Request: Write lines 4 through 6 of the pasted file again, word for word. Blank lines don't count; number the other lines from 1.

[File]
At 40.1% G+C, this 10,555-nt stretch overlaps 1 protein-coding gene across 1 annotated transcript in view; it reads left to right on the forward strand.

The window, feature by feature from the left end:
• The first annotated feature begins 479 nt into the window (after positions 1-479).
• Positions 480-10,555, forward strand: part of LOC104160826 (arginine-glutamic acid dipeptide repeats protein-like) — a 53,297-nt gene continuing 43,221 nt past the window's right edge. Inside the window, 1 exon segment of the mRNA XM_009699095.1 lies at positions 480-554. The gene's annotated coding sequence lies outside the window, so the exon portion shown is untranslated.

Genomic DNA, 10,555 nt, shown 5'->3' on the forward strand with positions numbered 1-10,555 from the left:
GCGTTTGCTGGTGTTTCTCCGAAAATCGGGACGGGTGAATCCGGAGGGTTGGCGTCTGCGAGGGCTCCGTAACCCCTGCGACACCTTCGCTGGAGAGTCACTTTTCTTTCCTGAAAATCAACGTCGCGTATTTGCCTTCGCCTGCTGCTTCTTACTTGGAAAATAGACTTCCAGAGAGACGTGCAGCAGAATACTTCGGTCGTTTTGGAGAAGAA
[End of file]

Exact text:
• Positions 480-10,555, forward strand: part of LOC104160826 (arginine-glutamic acid dipeptide repeats protein-like) — a 53,297-nt gene continuing 43,221 nt past the window's right edge. Inside the window, 1 exon segment of the mRNA XM_009699095.1 lies at positions 480-554. The gene's annotated coding sequence lies outside the window, so the exon portion shown is untranslated.

Genomic DNA, 10,555 nt, shown 5'->3' on the forward strand with positions numbered 1-10,555 from the left:
GCGTTTGCTGGTGTTTCTCCGAAAATCGGGACGGGTGAATCCGGAGGGTTGGCGTCTGCGAGGGCTCCGTAACCCCTGCGACACCTTCGCTGGAGAGTCACTTTTCTTTCCTGAAAATCAACGTCGCGTATTTGCCTTCGCCTGCTGCTTCTTACTTGGAAAATAGACTTCCAGAGAGACGTGCAGCAGAATACTTCGGTCGTTTTGGAGAAGAA